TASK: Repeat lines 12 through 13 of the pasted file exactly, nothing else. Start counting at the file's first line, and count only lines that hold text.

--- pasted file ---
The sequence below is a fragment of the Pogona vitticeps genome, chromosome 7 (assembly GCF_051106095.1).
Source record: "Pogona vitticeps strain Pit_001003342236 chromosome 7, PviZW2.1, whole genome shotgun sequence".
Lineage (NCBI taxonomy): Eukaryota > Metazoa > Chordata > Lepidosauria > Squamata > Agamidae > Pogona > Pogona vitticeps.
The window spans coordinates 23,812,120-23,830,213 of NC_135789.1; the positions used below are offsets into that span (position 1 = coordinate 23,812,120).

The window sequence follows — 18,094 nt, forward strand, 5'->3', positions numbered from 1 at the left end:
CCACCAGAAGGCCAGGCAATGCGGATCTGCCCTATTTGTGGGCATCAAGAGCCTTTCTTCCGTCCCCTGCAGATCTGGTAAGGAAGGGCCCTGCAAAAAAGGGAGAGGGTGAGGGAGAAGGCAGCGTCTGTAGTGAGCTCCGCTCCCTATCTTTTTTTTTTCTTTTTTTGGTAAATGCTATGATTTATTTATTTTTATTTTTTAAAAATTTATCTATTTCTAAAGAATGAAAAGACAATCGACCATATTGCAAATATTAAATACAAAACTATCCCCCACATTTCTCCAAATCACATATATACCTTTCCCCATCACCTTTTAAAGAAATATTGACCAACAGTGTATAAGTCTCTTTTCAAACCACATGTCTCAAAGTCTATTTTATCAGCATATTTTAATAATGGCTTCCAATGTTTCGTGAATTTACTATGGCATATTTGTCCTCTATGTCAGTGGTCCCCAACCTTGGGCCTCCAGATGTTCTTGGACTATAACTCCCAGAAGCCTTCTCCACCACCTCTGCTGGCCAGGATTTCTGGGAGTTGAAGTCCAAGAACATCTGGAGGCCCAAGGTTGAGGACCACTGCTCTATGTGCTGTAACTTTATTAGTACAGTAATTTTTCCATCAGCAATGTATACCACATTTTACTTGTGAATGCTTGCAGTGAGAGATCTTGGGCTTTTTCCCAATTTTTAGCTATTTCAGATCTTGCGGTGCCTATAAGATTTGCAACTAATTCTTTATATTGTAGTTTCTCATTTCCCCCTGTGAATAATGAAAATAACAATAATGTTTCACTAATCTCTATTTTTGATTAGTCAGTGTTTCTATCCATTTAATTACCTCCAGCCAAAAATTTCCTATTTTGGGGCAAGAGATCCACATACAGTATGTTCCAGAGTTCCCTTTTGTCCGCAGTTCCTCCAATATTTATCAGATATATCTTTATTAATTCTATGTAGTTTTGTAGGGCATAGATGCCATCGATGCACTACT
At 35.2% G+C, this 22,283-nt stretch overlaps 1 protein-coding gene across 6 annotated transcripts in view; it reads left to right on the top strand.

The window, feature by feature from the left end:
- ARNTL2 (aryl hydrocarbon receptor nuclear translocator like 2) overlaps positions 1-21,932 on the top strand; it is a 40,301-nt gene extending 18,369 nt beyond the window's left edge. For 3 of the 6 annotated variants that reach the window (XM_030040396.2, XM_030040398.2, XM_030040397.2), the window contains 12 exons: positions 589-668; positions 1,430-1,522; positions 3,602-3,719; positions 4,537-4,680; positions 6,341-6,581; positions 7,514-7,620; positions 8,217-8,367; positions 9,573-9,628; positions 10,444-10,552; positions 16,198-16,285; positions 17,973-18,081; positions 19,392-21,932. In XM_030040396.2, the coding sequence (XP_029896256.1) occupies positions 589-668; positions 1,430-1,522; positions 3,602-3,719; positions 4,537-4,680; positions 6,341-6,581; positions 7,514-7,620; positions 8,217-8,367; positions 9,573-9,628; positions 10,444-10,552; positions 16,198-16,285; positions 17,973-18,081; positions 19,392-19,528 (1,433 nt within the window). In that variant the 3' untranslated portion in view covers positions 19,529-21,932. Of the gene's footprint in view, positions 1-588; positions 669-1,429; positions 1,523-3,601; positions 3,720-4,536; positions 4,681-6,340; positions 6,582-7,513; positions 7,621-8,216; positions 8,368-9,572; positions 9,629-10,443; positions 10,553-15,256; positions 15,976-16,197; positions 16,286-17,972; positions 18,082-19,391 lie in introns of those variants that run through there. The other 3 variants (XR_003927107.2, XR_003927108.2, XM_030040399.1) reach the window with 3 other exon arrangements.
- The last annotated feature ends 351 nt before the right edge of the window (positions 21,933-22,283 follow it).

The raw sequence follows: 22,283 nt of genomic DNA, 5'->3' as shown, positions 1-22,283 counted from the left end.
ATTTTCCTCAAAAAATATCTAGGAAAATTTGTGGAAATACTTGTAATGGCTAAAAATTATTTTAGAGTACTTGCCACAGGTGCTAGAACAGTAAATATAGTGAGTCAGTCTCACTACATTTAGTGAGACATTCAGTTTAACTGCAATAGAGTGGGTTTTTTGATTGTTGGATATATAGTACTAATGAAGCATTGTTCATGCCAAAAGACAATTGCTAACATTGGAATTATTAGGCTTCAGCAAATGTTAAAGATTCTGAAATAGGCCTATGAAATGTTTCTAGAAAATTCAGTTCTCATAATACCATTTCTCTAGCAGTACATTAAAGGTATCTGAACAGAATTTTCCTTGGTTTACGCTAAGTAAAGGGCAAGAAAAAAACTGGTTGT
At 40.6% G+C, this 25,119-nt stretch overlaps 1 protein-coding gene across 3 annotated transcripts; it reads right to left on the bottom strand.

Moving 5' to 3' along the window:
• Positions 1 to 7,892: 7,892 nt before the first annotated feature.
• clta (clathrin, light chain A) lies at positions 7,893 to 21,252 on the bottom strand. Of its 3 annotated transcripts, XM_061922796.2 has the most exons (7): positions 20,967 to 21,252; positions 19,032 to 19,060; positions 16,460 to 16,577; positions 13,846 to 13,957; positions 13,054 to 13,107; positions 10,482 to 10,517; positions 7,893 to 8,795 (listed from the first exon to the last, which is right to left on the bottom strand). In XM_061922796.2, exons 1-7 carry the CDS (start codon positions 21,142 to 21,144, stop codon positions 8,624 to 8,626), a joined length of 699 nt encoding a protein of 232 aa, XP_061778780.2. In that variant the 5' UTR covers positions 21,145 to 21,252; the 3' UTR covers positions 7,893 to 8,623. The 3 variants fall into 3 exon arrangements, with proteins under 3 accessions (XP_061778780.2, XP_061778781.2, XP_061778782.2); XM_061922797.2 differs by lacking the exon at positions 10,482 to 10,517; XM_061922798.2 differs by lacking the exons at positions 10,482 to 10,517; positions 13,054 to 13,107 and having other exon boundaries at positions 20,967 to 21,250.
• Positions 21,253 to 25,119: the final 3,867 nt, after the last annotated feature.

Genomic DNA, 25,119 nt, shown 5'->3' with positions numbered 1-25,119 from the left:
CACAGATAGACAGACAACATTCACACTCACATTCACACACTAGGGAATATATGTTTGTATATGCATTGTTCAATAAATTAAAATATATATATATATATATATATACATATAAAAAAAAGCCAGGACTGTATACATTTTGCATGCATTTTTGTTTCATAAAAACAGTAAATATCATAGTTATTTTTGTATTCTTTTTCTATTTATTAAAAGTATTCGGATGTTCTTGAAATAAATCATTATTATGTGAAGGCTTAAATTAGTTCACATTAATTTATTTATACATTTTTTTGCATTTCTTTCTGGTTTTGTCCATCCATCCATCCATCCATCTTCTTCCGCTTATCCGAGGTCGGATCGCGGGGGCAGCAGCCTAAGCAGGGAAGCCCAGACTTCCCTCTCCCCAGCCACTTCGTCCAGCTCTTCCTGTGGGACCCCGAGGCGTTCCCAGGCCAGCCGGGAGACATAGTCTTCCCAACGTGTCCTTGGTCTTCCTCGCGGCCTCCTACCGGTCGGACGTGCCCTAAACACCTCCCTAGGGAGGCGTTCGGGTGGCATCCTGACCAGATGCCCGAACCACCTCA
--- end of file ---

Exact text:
ATTTTCCTCAAAAAATATCTAGGAAAATTTGTGGAAATACTTGTAATGGCTAAAAATTATTTTAGAGTACTTGCCACAGGTGCTAGAACAGTAAATATAGTGAGTCAGTCTCACTACATTTAGTGAGACATTCAGTTTAACTGCAATAGAGTGGGTTTTTTGATTGTTGGATATATAGTACTAATGAAGCATTGTTCATGCCAAAAGACAATTGCTAACATTGGAATTATTAGGCTTCAGCAAATGTTAAAGATTCTGAAATAGGCCTATGAAATGTTTCTAGAAAATTCAGTTCTCATAATACCATTTCTCTAGCAGTACATTAAAGGTATCTGAACAGAATTTTCCTTGGTTTACGCTAAGTAAAGGGCAAGAAAAAAACTGGTTGT
At 40.6% G+C, this 25,119-nt stretch overlaps 1 protein-coding gene across 3 annotated transcripts; it reads right to left on the bottom strand.